The section devoted to the dwellings (and to the activities carried out here) is the part of the museum displaying the largest amount of finds. The discovery of stone material (fragments of Euganean trachytes used for building), mosaic tiles, painted plaster and fragments of architectural decorations (marble covering slabs of different kinds and the fragment of an earthen antefix) has allowed the identification of the pars urbana of numerous country villas located in the area divided into centuriae. Other two important items are the hemispherical sundial (hemicyclium) found in the site Bernadetta in Mardimago and the fragment of a statuette with a shield from Sarzano.
A small section of the museum focuses on Roman burials and religious practices. Here it is possible to see the lower parts of some trachyte funerary urns, the reconstruction of a burial in cist containing its grave goods (glass unguentaria and a funerary urn) and some (mainly metal) artefacts of uncertain function, which are very likely to be related to religious rituals.
The exhibition goes on addressing topics linked to the domestic life, such as body care, games, farming and stock breeding.
Information on stock breeding is provided by the remains of bones (and horns) of farm animals (pigs, cattle and horses) and by the discovery of bricks with animal footprints.
The production of earthenware is the activity about which the largest amount of finds is available; indeed there are different kinds of ceramic vessels, which be classified according to their shape, but above all according to their function. First of all there is a set of transport vessels (mainly tips and necks of stamped amphoras) and lamps, which can be seen in a large display case. Then it is possible to see earthen objects related to food cooking and consumption, which are contained in the large display case in the middle of the room. Here there are examples of table pottery (fragments of sigillata plates, a graffito black varnish bowl and a thin-walled grey cup), glass items (fragments of multicolour vases, unguentaria, glasses and stamped bottles), bronze dinnerware objects (a spoon, a ladle handle, a saucepan and small vessels) and cookware (jugs, utilitarian pot bottoms and lids).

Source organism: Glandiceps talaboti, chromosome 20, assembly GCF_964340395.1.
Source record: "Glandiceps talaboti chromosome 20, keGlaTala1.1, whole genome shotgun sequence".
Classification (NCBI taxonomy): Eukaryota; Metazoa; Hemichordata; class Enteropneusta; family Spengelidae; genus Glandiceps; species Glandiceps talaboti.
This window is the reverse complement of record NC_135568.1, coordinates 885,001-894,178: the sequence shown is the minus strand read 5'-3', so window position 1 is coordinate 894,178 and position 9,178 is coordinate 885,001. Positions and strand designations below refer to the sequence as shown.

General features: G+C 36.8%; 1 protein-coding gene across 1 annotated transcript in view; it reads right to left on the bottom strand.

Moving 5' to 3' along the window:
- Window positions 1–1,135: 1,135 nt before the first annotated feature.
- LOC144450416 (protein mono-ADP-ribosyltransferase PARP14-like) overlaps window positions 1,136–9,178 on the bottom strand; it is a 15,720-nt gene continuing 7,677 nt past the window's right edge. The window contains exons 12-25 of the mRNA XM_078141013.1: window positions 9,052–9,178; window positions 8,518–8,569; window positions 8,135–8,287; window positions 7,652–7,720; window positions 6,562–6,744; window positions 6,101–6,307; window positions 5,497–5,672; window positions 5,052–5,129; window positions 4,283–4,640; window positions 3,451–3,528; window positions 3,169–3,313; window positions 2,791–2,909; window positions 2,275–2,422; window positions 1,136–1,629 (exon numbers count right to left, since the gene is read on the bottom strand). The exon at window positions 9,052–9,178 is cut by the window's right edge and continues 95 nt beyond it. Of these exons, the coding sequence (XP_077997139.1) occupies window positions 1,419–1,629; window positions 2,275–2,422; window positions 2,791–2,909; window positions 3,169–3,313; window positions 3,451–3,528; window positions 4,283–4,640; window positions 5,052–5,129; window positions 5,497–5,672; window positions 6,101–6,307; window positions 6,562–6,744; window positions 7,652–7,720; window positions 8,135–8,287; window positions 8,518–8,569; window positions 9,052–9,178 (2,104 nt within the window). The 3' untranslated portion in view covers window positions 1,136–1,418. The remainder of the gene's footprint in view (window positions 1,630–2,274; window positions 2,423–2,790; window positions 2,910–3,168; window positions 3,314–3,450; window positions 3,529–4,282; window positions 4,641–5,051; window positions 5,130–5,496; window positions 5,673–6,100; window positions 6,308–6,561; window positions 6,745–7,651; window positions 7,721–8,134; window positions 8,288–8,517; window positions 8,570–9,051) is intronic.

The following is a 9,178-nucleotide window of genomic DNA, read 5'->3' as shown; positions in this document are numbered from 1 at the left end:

The importance of weaving if proved by the remarkable amount of objects related to this activity, such as numerous earthen loom weights and spindle whorls. The reconstruction of a vertical loom enables visitors better to understand its functioning.
The second last display case contains finds of the Roman period (small bronzes and iron tools), whereas the last one displays materials related to the civilization of Veneto from about twenty sites, which at a later stage, were occupied by settlements linked to the Roman centuriation. Here it is possible to see grey pottery, small bronzes portraying devotees, horses and praying people, votive tablets, a miniature helmet of Veneto, a Venetic drachma of the 2nd cent. B.C. and a small bronze head from the site Cagna.


Admission: Su prenotazione

Ticket: No

School access

Disabled access

Opening Times

Opening Days
Tipology When Specs
Summer/Winter Monday Upon reservation
Summer/Winter Tuesday Upon reservation
Summer/Winter Wednesday Upon reservation
Summer/Winter Thursday Upon reservation
Summer/Winter Friday Upon reservation
Summer/Winter Saturday Upon reservation
Summer Sunday Upon reservation

Recommended tour time (minutes): 45

Services for visitors



Educational Services

Guide a stampa

Information boards

Captions under exhibits

Guided Tours

Educational activities

Library and documentation centre


La centuriazione romana a Villadose 1990, a cura di Gruppo Archeologico di Villadose, Villadose.
La ricerca archeologica di superficie in area padana 1996, a cura di Maragno E., Stanghella.
Facchini G.M. 2006, Villadose in età romana II, Stanghella.
Bonetto J. 2009, Veneto (Archeologia delle Regioni d’Italia), Roma, pp. 389.